Ninety-eight percent of Libya's foreign exchange comes from oil, with Germany, Italy and Spain purchasing two-thirds of it. Now would be a good time to impose a complete oil embargo on Libya, since the market is in a glut. Sales lost by Libya could be made up by friendly nations such as Saudi Arabia. Kuwait and Venezuela.
If a complete embargo against Libya is politically unfeasible, our government should insist that the U.N. Security Council impose on Libya a system similar to that imposed on Iraq. All proceeds from Libyan oil sales could be put into a U.N. administered escrow account, to be used to pay families of terrorism victims and to repay Libyan debts.
Concerning Iran, we must tell our Western allies that we abhor their financial dealings with the murderous regime in Tehran. The timing is good because Iran's economy is a shambles. It cannot pay its debts and, without the support of West European credit agencies, it faces default. The West holds the key to the financial relief of Iran. That support should not be forthcoming.
These are hard messages and hard measures, but such language is the only language terrorists understand. Our experience over the past decade makes clear that without a resolute push from top U.S. officials, counterterrorist policies will not be effective.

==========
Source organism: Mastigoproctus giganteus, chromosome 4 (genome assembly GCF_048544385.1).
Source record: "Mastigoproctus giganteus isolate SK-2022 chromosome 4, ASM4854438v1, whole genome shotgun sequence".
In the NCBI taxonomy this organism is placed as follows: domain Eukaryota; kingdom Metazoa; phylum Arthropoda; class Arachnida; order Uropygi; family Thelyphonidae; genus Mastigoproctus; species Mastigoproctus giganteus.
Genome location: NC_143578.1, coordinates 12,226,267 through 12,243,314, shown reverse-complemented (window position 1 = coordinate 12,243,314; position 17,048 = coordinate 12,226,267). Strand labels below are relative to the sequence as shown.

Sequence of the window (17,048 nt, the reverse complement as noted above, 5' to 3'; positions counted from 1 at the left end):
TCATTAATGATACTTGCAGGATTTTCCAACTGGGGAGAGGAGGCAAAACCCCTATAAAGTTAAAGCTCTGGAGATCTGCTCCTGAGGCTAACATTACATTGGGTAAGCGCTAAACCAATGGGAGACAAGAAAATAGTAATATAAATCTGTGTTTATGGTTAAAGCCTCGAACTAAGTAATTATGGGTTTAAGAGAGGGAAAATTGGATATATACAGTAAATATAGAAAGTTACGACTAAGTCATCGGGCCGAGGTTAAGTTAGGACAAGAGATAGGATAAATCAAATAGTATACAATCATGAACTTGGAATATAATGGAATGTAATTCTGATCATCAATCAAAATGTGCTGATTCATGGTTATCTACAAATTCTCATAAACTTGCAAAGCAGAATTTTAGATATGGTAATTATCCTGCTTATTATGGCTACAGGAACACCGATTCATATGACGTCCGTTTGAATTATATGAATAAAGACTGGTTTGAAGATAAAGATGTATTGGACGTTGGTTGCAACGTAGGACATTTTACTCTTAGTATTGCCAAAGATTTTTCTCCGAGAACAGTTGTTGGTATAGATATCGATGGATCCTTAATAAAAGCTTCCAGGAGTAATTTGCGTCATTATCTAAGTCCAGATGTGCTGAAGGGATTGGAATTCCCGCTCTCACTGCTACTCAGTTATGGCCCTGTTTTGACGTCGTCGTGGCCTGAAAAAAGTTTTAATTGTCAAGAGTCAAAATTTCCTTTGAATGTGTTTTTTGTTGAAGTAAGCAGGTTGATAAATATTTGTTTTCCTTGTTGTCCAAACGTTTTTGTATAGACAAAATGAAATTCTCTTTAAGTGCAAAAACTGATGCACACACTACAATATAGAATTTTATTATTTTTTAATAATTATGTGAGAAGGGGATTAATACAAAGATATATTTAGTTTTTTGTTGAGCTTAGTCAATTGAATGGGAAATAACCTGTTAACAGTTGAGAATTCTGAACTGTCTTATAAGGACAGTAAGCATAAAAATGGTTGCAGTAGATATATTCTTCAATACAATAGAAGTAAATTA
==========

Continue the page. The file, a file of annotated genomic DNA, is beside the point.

U.S. Department of State,
Washington, DC, March 16, 1994.
Hon. Lee H. Hamilton,
Chairman, Committee on Foreign Affairs, House of Representatives, Washington, DC.
Dear Mr. Chairman: Thank you for your letter to the Secretary regarding an article that appeared in the Wall Street Journal which concerned the Administration's counter-terrorism policy. We appreciate knowing of your interest in this issue.
Contrary to Ambassador Bremer's claims in his article, this Administration has not neglected the threat posed by international terrorism. In fact, it remains one of the Department's highest priority global issues. We have taken a number of actions against state-sponsored terrorism in the past year:
The Administration added Sudan to the list of terrorist-supporting states last August after Sudan persisted in allowing Iranian and other terrorists to use its territory as a safe-haven and training ground.
We fought for and obtained tighter mandatory UN sanction resolutions against Libya because of the country's involvement in the tragic bombing of Pan Am Flight 103 and Libya's continued refusal to abide by relevant UN security council resolutions. We are vigorously enforcing these sanctions. We were successful in disrupting Libya's international banking network when, at our urging, the government of Bahrian blocked nearly $100 million in Libyan government assets.